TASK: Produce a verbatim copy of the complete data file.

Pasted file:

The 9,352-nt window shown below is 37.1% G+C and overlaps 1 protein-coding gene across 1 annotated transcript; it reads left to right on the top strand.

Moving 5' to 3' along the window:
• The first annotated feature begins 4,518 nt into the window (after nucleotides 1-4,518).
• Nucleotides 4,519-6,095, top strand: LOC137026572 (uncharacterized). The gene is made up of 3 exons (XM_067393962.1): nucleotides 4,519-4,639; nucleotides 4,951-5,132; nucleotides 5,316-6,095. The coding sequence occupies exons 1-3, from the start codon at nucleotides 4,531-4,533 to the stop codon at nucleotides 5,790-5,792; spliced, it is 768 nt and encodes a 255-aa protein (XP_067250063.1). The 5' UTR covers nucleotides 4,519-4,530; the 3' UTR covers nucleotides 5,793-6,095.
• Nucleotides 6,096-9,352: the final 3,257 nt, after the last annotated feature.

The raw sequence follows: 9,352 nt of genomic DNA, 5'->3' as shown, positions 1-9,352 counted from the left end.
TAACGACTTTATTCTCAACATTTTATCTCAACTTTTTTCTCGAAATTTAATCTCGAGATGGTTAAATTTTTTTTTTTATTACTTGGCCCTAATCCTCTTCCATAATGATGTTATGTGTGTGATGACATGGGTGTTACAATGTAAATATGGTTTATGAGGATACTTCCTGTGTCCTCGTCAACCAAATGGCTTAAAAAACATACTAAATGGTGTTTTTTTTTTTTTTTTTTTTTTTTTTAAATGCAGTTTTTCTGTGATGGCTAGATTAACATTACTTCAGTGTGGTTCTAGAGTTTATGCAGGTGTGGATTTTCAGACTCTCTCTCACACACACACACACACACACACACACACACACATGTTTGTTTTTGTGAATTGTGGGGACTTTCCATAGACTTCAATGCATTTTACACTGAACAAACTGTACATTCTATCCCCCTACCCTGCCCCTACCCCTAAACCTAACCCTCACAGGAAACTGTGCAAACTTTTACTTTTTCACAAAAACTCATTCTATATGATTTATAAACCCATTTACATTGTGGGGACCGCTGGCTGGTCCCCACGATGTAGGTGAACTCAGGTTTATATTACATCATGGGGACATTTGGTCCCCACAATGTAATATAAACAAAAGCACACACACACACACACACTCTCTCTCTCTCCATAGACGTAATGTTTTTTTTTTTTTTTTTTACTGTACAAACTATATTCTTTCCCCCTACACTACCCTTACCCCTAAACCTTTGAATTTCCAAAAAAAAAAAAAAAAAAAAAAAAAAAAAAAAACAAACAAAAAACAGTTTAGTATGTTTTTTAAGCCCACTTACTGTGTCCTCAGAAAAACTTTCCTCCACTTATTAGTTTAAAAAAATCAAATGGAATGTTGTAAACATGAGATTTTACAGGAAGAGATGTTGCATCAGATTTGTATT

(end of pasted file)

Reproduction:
The 9,352-nt window shown below is 37.1% G+C and overlaps 1 protein-coding gene across 1 annotated transcript; it reads left to right on the top strand.

Moving 5' to 3' along the window:
• The first annotated feature begins 4,518 nt into the window (after nucleotides 1-4,518).
• Nucleotides 4,519-6,095, top strand: LOC137026572 (uncharacterized). The gene is made up of 3 exons (XM_067393962.1): nucleotides 4,519-4,639; nucleotides 4,951-5,132; nucleotides 5,316-6,095. The coding sequence occupies exons 1-3, from the start codon at nucleotides 4,531-4,533 to the stop codon at nucleotides 5,790-5,792; spliced, it is 768 nt and encodes a 255-aa protein (XP_067250063.1). The 5' UTR covers nucleotides 4,519-4,530; the 3' UTR covers nucleotides 5,793-6,095.
• Nucleotides 6,096-9,352: the final 3,257 nt, after the last annotated feature.

The raw sequence follows: 9,352 nt of genomic DNA, 5'->3' as shown, positions 1-9,352 counted from the left end.
TAACGACTTTATTCTCAACATTTTATCTCAACTTTTTTCTCGAAATTTAATCTCGAGATGGTTAAATTTTTTTTTTTATTACTTGGCCCTAATCCTCTTCCATAATGATGTTATGTGTGTGATGACATGGGTGTTACAATGTAAATATGGTTTATGAGGATACTTCCTGTGTCCTCGTCAACCAAATGGCTTAAAAAACATACTAAATGGTGTTTTTTTTTTTTTTTTTTTTTTTTTTAAATGCAGTTTTTCTGTGATGGCTAGATTAACATTACTTCAGTGTGGTTCTAGAGTTTATGCAGGTGTGGATTTTCAGACTCTCTCTCACACACACACACACACACACACACACACACACATGTTTGTTTTTGTGAATTGTGGGGACTTTCCATAGACTTCAATGCATTTTACACTGAACAAACTGTACATTCTATCCCCCTACCCTGCCCCTACCCCTAAACCTAACCCTCACAGGAAACTGTGCAAACTTTTACTTTTTCACAAAAACTCATTCTATATGATTTATAAACCCATTTACATTGTGGGGACCGCTGGCTGGTCCCCACGATGTAGGTGAACTCAGGTTTATATTACATCATGGGGACATTTGGTCCCCACAATGTAATATAAACAAAAGCACACACACACACACACACTCTCTCTCTCTCCATAGACGTAATGTTTTTTTTTTTTTTTTTTACTGTACAAACTATATTCTTTCCCCCTACACTACCCTTACCCCTAAACCTTTGAATTTCCAAAAAAAAAAAAAAAAAAAAAAAAAAAAAAAAACAAACAAAAAACAGTTTAGTATGTTTTTTAAGCCCACTTACTGTGTCCTCAGAAAAACTTTCCTCCACTTATTAGTTTAAAAAAATCAAATGGAATGTTGTAAACATGAGATTTTACAGGAAGAGATGTTGCATCAGATTTGTATT